The reaction to discount retailer Family Dollar Stores, Inc. (NYSE:FDO)’ recent results was surprising to me. The company met revenue estimates and delivered a beat on the bottom line, and as a result, shares spiked a tad over 7% as investors rejoiced the company’s solid performance in the third-quarter. But then, that’s not the sort of celebration one should indulge in when a company trims its earnings guidance and is facing margin challenges.
I believe that investors were a bit too optimistic and Family Dollar Stores, Inc. (NYSE:FDO) isn’t a good bet when compared to the likes of Dollar General Corp. (NYSE:DG) and Dollar Tree, Inc. (NASDAQ:DLTR), and this clearly reflects in the year-to-date stock price performance of the three companies.
Looking beyond the results
The headwinds that Family Dollar Stores, Inc. (NYSE:FDO) is facing aren’t new and I’d predicted that the company would have a tough time this year. A closer look at its recently released results will confirm the fact that the challenges still exist and might continue to trouble the company going forward.
So, even though Family Dollar Stores, Inc. (NYSE:FDO) managed to grow same-store sales 2.9% and revenue jumped an impressive 9% from the year-ago period, net income declined close to 3%. This indicates that Family Dollar is selling more low-margin items and is keeping traffic intact at the cost of margins. Hence, it wasn’t surprising that its gross margin fell 1.1 percentage points and the trend looks set to continue.
Family Dollar Stores, Inc. (NYSE:FDO)’s focus on selling more consumables, such as tobacco and food products, has been hurting its margins. The company is not witnessing a boost in discretionary spending and the fact that 72.5% of its revenue was derived from sales of consumables, up from 69% last year, is indeed a worrying trend. However, if you are thinking that this is an industry-wide trend, you’re in for a surprise.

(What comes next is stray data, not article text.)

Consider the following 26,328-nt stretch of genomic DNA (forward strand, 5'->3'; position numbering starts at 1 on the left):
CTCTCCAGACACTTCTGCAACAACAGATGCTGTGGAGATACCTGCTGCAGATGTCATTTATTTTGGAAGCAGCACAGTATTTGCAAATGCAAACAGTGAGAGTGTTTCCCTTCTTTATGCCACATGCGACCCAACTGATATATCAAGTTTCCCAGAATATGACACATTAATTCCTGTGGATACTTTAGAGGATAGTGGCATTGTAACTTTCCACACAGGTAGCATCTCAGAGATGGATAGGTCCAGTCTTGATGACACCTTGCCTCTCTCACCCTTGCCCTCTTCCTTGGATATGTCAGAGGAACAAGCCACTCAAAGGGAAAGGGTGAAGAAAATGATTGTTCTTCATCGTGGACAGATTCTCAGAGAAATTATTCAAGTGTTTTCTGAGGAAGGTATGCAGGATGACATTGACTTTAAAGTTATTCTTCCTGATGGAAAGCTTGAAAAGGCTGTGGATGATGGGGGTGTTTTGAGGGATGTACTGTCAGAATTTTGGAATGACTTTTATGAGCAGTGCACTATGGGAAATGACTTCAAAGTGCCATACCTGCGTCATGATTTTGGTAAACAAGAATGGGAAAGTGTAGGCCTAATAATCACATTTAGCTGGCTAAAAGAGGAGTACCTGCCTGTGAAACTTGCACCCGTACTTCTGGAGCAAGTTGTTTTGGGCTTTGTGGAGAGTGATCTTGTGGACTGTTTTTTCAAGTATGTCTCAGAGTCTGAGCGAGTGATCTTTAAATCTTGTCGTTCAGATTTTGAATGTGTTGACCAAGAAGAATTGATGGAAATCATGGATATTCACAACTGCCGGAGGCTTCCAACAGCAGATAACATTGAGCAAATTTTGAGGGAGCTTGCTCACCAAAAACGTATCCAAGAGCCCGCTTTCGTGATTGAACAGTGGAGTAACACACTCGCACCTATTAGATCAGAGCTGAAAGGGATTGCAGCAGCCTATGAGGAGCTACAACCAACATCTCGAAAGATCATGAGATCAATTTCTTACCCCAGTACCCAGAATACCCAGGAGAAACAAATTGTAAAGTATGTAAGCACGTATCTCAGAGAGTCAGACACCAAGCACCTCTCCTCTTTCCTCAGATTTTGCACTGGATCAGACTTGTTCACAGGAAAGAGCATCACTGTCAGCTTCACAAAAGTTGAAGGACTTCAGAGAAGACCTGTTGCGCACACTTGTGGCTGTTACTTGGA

Rival Dollar Tree, Inc. (NASDAQ:DLTR) had witnessed greater growth in sales of its discretionary products last quarter than consumables, and so, Family Dollar Stores, Inc. (NYSE:FDO)’s strategy seems questionable as it is not being able to grow its discretionary segment. So, while Family Dollar’s target of opening 500 new stores this year is certainly impressive, it needs to rescue its margins and return to earnings growth, which is not going to happen this year.
And going by the trend of rising consumables sales, it might be difficult for Family Dollar Stores, Inc. (NYSE:FDO) to improve earnings in the near future. Moreover, as Fool analyst Demitrios Kalogeropoulos pointed out, the company will be making capital expenditures to the tune of $600 million on installing freezers and refrigerators to store those consumables. In comparison, Dollar Tree, Inc. (NASDAQ:DLTR)’s expected capital expenditure of $320 million to $330 million in the ongoing fiscal year reveals the difference in strategies.
Who’s the boss?
So, it’s pretty much clear why I think that Family Dollar Stores, Inc. (NYSE:FDO) isn’t the best dollar store to invest in and a look at its peers will further solidify my position. Almost all dollar stores discussed here trade at similar trailing P/E multiples of between 18 and 19, but Family Dollar has the highest PEG ratio of 1.52 while Dollar General Corp. (NYSE:DG) and Dollar Tree, Inc. (NASDAQ:DLTR) sport PEG ratios of 1.08 and 1.05, respectively.